Four Years After Enron: Assessing the Financial-Market Regulatory Cleanup via CSInvesting

Last year was the tenth anniversary of the beginning of the tech bubble in the stock market that began after the commercialization of the Internet and, through it, the development of a “new economy” led by “dot.coms” and other Internet-enabled companies. These developments drove a tremendous stockmarket expansion from 1995 until the end of the 1990s, during which the NASDAQ index increased fivefold.

Early in 2000, however, the air began to leak out of the bubble, and by the end of the year a widespread reduction of approximately 30 percent in the valuation of technology stocks had occurred. This market drop sharply affected other businesses that relied on Internet technology, causing several to fail outright, to slide out of control, or to engage in accounting gimmickry in order to shore up their profits. By December 2001, when Enron, the seventh-largest company in the United States and one of its leading “new economy” concept companies, filed for bankruptcy, the NASDAQ index had fallen 74 percent from its high of less than two years earlier. In 2001, 171 large corporate bankruptcies occurred, involving liabilities of $230 billion, more than twice as many bankruptcies as in 2000, the previous record year. In July 2002, WorldCom, the country’s second-largest longdistance telecom company, with $107 billion in assets, filed for bankruptcy after revealing massive accounting fraud. Throughout 2002, bankruptcies continued to occur, involving liabilities of $338 billion, thus establishing a three-year period in which U.S. bankruptcies—the ultimate form of corporate failure—broke all previous records (Altman 2002).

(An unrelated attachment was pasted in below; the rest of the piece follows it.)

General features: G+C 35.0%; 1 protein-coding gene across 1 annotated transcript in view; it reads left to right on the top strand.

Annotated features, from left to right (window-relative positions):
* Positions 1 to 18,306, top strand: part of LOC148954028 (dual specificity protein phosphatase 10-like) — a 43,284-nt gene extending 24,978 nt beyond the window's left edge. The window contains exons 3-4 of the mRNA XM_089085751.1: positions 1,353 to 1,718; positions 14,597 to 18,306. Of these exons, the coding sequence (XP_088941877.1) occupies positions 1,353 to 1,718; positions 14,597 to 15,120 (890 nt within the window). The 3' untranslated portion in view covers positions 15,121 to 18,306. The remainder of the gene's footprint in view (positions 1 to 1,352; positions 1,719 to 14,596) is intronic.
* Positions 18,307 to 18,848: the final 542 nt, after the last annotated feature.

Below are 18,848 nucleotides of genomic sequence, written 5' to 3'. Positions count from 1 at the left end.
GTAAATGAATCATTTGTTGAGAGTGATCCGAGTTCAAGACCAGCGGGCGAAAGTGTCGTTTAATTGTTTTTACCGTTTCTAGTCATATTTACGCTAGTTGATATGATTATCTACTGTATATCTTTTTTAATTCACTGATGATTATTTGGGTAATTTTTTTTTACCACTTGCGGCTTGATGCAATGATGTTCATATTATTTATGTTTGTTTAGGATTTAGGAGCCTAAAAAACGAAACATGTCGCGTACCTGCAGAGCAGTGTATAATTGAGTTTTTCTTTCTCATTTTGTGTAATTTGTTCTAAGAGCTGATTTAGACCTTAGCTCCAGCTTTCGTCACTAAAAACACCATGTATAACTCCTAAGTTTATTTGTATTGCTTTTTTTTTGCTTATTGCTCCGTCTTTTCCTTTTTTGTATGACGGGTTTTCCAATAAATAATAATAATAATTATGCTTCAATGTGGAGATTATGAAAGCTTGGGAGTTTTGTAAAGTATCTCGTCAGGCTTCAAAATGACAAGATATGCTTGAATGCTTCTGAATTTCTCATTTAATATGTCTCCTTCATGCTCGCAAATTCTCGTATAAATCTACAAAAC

In addition, instances of accounting failures in the form of “restatements” of prior audited financial results because of accounting errors nearly quadrupled to 616 cases in the four-year period 1998–2001 (Wu 2002). Restatements continued to occur in record numbers during 2002 and 2003, when 389 cases were reported (Huron Consulting Group 2003). As a consequence of these failures, there was an explosion of securities-fraud class-action lawsuits seeking damages from all involved officers, directors, and advisers of the companies. In all, 489 such suits were filed in 2001 (of which 312 were related to initial public offerings), and 259 more were filed in 2002, as compared to an average of 194 filings per year during the three years prior to passage of the Private Litigation Reform Act of 1995, a bill designed to limit substantially the number of such class-action lawsuits (Stanford Law School 2006). Many of these lawsuits were the consequence of stock prices that fell rapidly after sudden news of changed financial information.

The financial losses caused by these failures were considerable. Bank-loan write-offs for 2001–2002 were in the tens of billions of dollars. Publicly traded noninvestmentgrade bond defaults for 2002 were (at par value) $96.9 billion—the highest amount of such defaults then recorded—representing 12.8 percent of outstanding issues. In 2001, the default rate of these bonds was 9.8 percent, the highest since 1999. On the assumption that the bond defaults will result in recoveries (through bankruptcy or other workout arrangements) equal to the ten-year historical average of about 30 percent, the expected losses from loan write-offs and from bond defaults for the two-year period will be about $100 billion (Altman 2004).

Equity-market losses in 2001–2002 attributable to fears of corporate failures caused by misgovernance were far greater: the S&P 500 peaked at 1,527 in March 2000 and then, reflecting the collapse of the technology bubble, fell steadily to 966 in September 2001, before recovering to nearly 1,200 by the end of the year. Even after clear signs of recovery in the economy and in corporate earnings were evident late in 2001, however, the Enron bankruptcy in December 2001 and other corporate surprises affected the market, and the S&P 500 index reversed direction and fell farther. Unlike the periods following recovery from previous recessions, the stock market continued to sag, with the S&P 500 index reaching a five-year low of 798 on July 23, 2002, down 33 percent for the year (a loss of approximately $4 trillion of market capitalization) and lower by more than 47 percent from its all-time high two and a half years earlier. For many industries suspected of accounting or governance shortcomings (for example, telecom, health care, energy services, and technology), share-price declines were even greater.

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